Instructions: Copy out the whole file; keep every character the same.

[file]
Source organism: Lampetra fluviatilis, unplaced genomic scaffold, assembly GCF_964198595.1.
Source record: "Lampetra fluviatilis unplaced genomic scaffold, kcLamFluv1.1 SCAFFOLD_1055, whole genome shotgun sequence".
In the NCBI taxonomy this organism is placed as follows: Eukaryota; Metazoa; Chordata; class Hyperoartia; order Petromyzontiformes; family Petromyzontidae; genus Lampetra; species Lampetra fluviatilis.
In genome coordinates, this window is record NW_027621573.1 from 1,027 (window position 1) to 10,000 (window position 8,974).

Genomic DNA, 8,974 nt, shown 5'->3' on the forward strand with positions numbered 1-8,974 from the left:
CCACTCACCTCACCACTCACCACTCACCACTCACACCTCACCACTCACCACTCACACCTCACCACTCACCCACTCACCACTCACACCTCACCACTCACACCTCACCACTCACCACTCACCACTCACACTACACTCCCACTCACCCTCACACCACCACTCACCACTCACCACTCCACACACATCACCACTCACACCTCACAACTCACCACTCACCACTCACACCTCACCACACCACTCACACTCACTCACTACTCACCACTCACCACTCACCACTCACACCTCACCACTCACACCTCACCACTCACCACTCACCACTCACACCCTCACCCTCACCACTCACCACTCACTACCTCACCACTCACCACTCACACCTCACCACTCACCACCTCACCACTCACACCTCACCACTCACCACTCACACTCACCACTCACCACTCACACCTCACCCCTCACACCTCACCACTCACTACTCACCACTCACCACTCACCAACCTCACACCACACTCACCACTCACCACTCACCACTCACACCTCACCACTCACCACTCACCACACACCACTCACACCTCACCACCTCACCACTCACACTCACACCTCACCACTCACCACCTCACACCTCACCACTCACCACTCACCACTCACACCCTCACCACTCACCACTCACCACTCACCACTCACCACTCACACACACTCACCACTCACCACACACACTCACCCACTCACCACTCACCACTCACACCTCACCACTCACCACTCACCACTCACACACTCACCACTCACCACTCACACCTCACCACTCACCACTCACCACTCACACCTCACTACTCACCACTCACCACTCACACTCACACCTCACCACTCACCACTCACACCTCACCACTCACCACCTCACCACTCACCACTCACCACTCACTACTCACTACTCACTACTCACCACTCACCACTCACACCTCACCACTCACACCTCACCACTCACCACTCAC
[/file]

Source organism: Lampetra fluviatilis, unplaced genomic scaffold, assembly GCF_964198595.1.
Source record: "Lampetra fluviatilis unplaced genomic scaffold, kcLamFluv1.1 SCAFFOLD_1055, whole genome shotgun sequence".
In the NCBI taxonomy this organism is placed as follows: Eukaryota; Metazoa; Chordata; class Hyperoartia; order Petromyzontiformes; family Petromyzontidae; genus Lampetra; species Lampetra fluviatilis.
In genome coordinates, this window is record NW_027621573.1 from 1,027 (window position 1) to 10,000 (window position 8,974).

Genomic DNA, 8,974 nt, shown 5'->3' on the forward strand with positions numbered 1-8,974 from the left:
CCACTCACCTCACCACTCACCACTCACCACTCACACCTCACCACTCACCACTCACACCTCACCACTCACCCACTCACCACTCACACCTCACCACTCACACCTCACCACTCACCACTCACCACTCACACTACACTCCCACTCACCCTCACACCACCACTCACCACTCACCACTCCACACACATCACCACTCACACCTCACAACTCACCACTCACCACTCACACCTCACCACACCACTCACACTCACTCACTACTCACCACTCACCACTCACCACTCACACCTCACCACTCACACCTCACCACTCACCACTCACCACTCACACCCTCACCCTCACCACTCACCACTCACTACCTCACCACTCACCACTCACACCTCACCACTCACCACCTCACCACTCACACCTCACCACTCACCACTCACACTCACCACTCACCACTCACACCTCACCCCTCACACCTCACCACTCACTACTCACCACTCACCACTCACCAACCTCACACCACACTCACCACTCACCACTCACCACTCACACCTCACCACTCACCACTCACCACACACCACTCACACCTCACCACCTCACCACTCACACTCACACCTCACCACTCACCACCTCACACCTCACCACTCACCACTCACCACTCACACCCTCACCACTCACCACTCACCACTCACCACTCACCACTCACACACACTCACCACTCACCACACACACTCACCCACTCACCACTCACCACTCACACCTCACCACTCACCACTCACCACTCACACACTCACCACTCACCACTCACACCTCACCACTCACCACTCACCACTCACACCTCACTACTCACCACTCACCACTCACACTCACACCTCACCACTCACCACTCACACCTCACCACTCACCACCTCACCACTCACCACTCACCACTCACTACTCACTACTCACTACTCACCACTCACCACTCACACCTCACCACTCACACCTCACCACTCACCACTCAC